Don’t you just dread the P word – planning? It goes with this time of the year, with countless articles about New Year’s resolutions, time management apps and tools, procrastination tips and how to prioritise.
This is the first of 10 blogs on my Top Ten Tips for busy retailers. You are just about recovering from Christmas and the madness that is the January sales, when every other customer is looking for a discount on a discount! The last thing you feel like doing is starting over with a new plan for 2018. Why not start with some basics?
Look at your sales week by week for 2017. Do you keep a weekly record? You can print it off from your EPOS system or use a spreadsheet. If you don’t have one I can provide a simple-to-use template, (e-mail email@example.com). Looking at a full year you can see the peaks and troughs, the bank holidays, Easter and where the build-up for Christmas began. You can use this as a basis for setting your weekly targets for this year. Keep a weekly record of how you perform against target so that you can flex those targets during the year. That way you can keep on top of your sales performance and the figures don’t come as a big surprise at the end of the quarter. This information will also help with your buying and promotional cycle.
Don’t leave this to your accountant! As a business owner you should have projected income and expenses and cash flow forecast docs to review weekly or, at the very least, monthly. I’ve already done my own cash flow forecast for this year, a bit scary, but at least I know where the skeletons are!
If you can’t face this then ask your accountant to produce monthly management accounts. Looking at the accounts at year end only shows you history. You need real time information to make sound business decisions. Don’t neglect the cash flow information. Most small businesses fail not because they don’t have a good product or service but because they run out of cash.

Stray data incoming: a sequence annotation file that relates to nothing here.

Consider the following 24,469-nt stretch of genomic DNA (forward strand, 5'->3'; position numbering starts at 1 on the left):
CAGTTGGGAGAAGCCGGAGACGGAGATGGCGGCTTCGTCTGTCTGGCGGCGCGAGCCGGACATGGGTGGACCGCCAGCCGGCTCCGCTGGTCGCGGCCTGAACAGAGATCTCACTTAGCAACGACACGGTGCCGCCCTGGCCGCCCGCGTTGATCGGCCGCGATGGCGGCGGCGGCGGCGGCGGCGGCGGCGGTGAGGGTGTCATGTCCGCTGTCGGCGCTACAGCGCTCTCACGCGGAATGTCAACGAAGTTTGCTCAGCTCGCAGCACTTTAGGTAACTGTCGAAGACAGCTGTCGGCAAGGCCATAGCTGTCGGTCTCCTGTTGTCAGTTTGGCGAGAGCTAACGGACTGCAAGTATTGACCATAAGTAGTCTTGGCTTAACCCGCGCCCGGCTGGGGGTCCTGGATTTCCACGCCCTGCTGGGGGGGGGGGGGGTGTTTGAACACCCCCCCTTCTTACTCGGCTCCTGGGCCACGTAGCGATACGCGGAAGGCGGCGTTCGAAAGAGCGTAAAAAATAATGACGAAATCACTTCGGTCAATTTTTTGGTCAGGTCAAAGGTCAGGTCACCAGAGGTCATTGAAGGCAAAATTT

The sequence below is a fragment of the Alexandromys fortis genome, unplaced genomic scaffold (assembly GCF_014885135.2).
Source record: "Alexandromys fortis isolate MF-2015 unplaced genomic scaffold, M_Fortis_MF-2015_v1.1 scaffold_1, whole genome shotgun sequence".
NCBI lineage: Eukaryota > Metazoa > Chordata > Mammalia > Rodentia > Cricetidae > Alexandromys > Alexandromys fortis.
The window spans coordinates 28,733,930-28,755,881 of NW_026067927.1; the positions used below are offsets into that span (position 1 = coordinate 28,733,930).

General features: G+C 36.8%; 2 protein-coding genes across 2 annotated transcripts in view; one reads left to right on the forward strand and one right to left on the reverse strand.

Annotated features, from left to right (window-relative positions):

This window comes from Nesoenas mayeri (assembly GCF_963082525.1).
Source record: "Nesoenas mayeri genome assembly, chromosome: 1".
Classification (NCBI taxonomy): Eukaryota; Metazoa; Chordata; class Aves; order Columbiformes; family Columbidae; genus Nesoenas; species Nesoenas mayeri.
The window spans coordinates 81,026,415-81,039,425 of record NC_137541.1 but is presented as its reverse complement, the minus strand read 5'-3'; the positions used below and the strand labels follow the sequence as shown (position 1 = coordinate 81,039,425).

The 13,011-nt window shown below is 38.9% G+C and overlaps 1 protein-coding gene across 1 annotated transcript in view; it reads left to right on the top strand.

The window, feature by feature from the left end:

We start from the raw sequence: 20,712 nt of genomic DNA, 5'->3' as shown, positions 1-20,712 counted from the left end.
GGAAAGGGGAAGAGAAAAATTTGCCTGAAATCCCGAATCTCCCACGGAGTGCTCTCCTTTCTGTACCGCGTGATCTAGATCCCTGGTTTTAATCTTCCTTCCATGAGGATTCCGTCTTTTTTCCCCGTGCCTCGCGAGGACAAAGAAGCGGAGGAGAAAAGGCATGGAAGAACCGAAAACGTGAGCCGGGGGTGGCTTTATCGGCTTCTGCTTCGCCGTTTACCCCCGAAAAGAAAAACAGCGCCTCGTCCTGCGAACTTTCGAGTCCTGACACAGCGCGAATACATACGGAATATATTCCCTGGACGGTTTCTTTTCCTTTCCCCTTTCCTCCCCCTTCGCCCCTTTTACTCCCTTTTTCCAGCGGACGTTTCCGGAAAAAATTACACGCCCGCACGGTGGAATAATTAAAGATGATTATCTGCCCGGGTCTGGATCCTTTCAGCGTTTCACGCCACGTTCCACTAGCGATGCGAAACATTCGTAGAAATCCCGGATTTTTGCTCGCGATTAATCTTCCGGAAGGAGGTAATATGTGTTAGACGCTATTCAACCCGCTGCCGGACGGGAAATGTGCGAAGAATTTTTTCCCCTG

The next step
Give yourself a pat on the back for getting those two fundamental building blocks in place. You can then start looking at the bigger picture. This might sound counterintuitive as I would normally advocate starting with the big picture and then drilling down. But when you are in an established business and busy with the day to day, the whole planning process seems too big to contemplate. So start with sales and financial planning and, armed with this information, you will want to know more – believe me!
Be curious about how what those figures mean. Are there times when you ran out of bestselling lines? Do you need to rationalise or diversify your product range? Did you have too much stock and have to discount more than you had planned? Was there a really dead time last year that you can try and avoid this year? Plan a customer event for that time to reignite interest in your business. Were you well prepared for the busy times?
The list goes on and I’m sure you are asking your own questions by now.
This famous quote came from Winston Churchill who actually said, “He who fails to plan is planning to fail”. A typical pithy sound bite from him but you get the gist.
Planning is pretty important to any business as it gives you direction and something to measure your success with.
I hope that, with this approach, you’ll learn to love planning as it will reignite your passion for your business and remind you why you started your own business in the first place. If you’re like me it was because you wanted more control over your work; what you do and when you do it. You can only do this if you have a plan!
I haven’t mentioned marketing, branding, communications and PR as they are for future blog posts. Next month (yes I’ve planned my blog for the year!) we’ll be looking at another aspect of planning – how to weave it into the fabric of your business.